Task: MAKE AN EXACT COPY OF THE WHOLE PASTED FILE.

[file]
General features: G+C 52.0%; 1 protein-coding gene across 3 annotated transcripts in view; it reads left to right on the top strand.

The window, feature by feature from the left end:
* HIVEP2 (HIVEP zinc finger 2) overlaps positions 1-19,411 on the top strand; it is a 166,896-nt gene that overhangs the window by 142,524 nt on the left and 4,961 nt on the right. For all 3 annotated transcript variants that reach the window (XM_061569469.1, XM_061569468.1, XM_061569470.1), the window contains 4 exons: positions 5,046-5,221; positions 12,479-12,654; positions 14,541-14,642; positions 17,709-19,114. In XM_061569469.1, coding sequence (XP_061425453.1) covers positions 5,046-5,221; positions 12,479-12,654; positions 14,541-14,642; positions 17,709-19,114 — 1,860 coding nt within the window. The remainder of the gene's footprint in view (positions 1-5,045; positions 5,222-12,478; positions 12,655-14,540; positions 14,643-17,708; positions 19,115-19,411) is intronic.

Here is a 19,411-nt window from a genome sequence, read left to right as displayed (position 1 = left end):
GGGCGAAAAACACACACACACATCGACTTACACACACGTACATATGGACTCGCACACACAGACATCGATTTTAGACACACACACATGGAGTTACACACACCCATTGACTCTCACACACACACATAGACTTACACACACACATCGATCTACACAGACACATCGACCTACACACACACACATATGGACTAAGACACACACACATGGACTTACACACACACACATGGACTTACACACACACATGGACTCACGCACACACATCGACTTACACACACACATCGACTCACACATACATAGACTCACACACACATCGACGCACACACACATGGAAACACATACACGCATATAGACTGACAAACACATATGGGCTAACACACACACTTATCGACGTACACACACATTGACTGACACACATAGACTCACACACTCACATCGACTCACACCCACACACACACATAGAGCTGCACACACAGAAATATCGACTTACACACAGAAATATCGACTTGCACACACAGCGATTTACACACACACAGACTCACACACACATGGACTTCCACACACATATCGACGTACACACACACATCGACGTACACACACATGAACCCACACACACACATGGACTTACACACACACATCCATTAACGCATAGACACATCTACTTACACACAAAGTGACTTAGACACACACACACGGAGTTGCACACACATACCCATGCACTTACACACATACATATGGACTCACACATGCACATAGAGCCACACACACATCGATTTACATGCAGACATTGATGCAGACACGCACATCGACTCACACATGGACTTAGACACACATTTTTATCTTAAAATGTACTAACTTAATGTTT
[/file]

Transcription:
General features: G+C 52.0%; 1 protein-coding gene across 3 annotated transcripts in view; it reads left to right on the top strand.

The window, feature by feature from the left end:
* HIVEP2 (HIVEP zinc finger 2) overlaps positions 1-19,411 on the top strand; it is a 166,896-nt gene that overhangs the window by 142,524 nt on the left and 4,961 nt on the right. For all 3 annotated transcript variants that reach the window (XM_061569469.1, XM_061569468.1, XM_061569470.1), the window contains 4 exons: positions 5,046-5,221; positions 12,479-12,654; positions 14,541-14,642; positions 17,709-19,114. In XM_061569469.1, coding sequence (XP_061425453.1) covers positions 5,046-5,221; positions 12,479-12,654; positions 14,541-14,642; positions 17,709-19,114 — 1,860 coding nt within the window. The remainder of the gene's footprint in view (positions 1-5,045; positions 5,222-12,478; positions 12,655-14,540; positions 14,643-17,708; positions 19,115-19,411) is intronic.

Here is a 19,411-nt window from a genome sequence, read left to right as displayed (position 1 = left end):
GGGCGAAAAACACACACACACATCGACTTACACACACGTACATATGGACTCGCACACACAGACATCGATTTTAGACACACACACATGGAGTTACACACACCCATTGACTCTCACACACACACATAGACTTACACACACACATCGATCTACACAGACACATCGACCTACACACACACACATATGGACTAAGACACACACACATGGACTTACACACACACACATGGACTTACACACACACATGGACTCACGCACACACATCGACTTACACACACACATCGACTCACACATACATAGACTCACACACACATCGACGCACACACACATGGAAACACATACACGCATATAGACTGACAAACACATATGGGCTAACACACACACTTATCGACGTACACACACATTGACTGACACACATAGACTCACACACTCACATCGACTCACACCCACACACACACATAGAGCTGCACACACAGAAATATCGACTTACACACAGAAATATCGACTTGCACACACAGCGATTTACACACACACAGACTCACACACACATGGACTTCCACACACATATCGACGTACACACACACATCGACGTACACACACATGAACCCACACACACACATGGACTTACACACACACATCCATTAACGCATAGACACATCTACTTACACACAAAGTGACTTAGACACACACACACGGAGTTGCACACACATACCCATGCACTTACACACATACATATGGACTCACACATGCACATAGAGCCACACACACATCGATTTACATGCAGACATTGATGCAGACACGCACATCGACTCACACATGGACTTAGACACACATTTTTATCTTAAAATGTACTAACTTAATGTTT